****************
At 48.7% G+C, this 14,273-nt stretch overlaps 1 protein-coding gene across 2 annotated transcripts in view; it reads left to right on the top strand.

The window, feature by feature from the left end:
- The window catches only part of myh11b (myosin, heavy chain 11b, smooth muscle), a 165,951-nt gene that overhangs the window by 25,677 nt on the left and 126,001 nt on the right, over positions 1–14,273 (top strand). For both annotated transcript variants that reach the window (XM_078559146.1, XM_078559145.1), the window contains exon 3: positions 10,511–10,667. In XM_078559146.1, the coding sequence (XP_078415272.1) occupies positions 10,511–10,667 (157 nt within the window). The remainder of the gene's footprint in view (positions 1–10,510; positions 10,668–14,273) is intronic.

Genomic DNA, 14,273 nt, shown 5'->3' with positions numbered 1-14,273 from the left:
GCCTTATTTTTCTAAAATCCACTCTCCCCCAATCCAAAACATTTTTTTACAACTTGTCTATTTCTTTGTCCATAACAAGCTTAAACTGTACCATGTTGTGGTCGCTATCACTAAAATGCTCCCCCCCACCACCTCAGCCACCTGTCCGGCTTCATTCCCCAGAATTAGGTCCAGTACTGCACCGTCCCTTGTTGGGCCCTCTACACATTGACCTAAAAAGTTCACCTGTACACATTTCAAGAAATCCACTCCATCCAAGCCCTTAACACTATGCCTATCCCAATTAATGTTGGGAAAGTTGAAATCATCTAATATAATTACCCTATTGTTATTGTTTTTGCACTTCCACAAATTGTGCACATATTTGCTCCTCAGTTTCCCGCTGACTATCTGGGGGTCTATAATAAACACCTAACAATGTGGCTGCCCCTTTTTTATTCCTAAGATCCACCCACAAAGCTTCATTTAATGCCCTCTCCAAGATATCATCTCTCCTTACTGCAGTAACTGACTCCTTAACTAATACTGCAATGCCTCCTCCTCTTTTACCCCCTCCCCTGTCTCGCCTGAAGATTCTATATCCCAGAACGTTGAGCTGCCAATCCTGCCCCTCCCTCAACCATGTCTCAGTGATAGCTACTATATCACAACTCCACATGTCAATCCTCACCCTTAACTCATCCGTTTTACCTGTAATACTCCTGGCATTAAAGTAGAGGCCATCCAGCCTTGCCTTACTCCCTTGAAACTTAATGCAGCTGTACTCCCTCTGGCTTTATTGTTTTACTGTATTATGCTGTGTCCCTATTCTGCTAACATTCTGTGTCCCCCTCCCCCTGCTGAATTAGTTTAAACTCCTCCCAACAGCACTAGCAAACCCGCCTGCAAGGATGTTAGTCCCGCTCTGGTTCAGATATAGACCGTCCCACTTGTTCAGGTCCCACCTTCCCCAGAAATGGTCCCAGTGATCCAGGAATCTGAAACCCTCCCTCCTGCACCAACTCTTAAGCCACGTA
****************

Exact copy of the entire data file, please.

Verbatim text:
At 48.7% G+C, this 14,273-nt stretch overlaps 1 protein-coding gene across 2 annotated transcripts in view; it reads left to right on the top strand.

The window, feature by feature from the left end:
- The window catches only part of myh11b (myosin, heavy chain 11b, smooth muscle), a 165,951-nt gene that overhangs the window by 25,677 nt on the left and 126,001 nt on the right, over positions 1–14,273 (top strand). For both annotated transcript variants that reach the window (XM_078559146.1, XM_078559145.1), the window contains exon 3: positions 10,511–10,667. In XM_078559146.1, the coding sequence (XP_078415272.1) occupies positions 10,511–10,667 (157 nt within the window). The remainder of the gene's footprint in view (positions 1–10,510; positions 10,668–14,273) is intronic.

Genomic DNA, 14,273 nt, shown 5'->3' with positions numbered 1-14,273 from the left:
GCCTTATTTTTCTAAAATCCACTCTCCCCCAATCCAAAACATTTTTTTACAACTTGTCTATTTCTTTGTCCATAACAAGCTTAAACTGTACCATGTTGTGGTCGCTATCACTAAAATGCTCCCCCCCACCACCTCAGCCACCTGTCCGGCTTCATTCCCCAGAATTAGGTCCAGTACTGCACCGTCCCTTGTTGGGCCCTCTACACATTGACCTAAAAAGTTCACCTGTACACATTTCAAGAAATCCACTCCATCCAAGCCCTTAACACTATGCCTATCCCAATTAATGTTGGGAAAGTTGAAATCATCTAATATAATTACCCTATTGTTATTGTTTTTGCACTTCCACAAATTGTGCACATATTTGCTCCTCAGTTTCCCGCTGACTATCTGGGGGTCTATAATAAACACCTAACAATGTGGCTGCCCCTTTTTTATTCCTAAGATCCACCCACAAAGCTTCATTTAATGCCCTCTCCAAGATATCATCTCTCCTTACTGCAGTAACTGACTCCTTAACTAATACTGCAATGCCTCCTCCTCTTTTACCCCCTCCCCTGTCTCGCCTGAAGATTCTATATCCCAGAACGTTGAGCTGCCAATCCTGCCCCTCCCTCAACCATGTCTCAGTGATAGCTACTATATCACAACTCCACATGTCAATCCTCACCCTTAACTCATCCGTTTTACCTGTAATACTCCTGGCATTAAAGTAGAGGCCATCCAGCCTTGCCTTACTCCCTTGAAACTTAATGCAGCTGTACTCCCTCTGGCTTTATTGTTTTACTGTATTATGCTGTGTCCCTATTCTGCTAACATTCTGTGTCCCCCTCCCCCTGCTGAATTAGTTTAAACTCCTCCCAACAGCACTAGCAAACCCGCCTGCAAGGATGTTAGTCCCGCTCTGGTTCAGATATAGACCGTCCCACTTGTTCAGGTCCCACCTTCCCCAGAAATGGTCCCAGTGATCCAGGAATCTGAAACCCTCCCTCCTGCACCAACTCTTAAGCCACGTA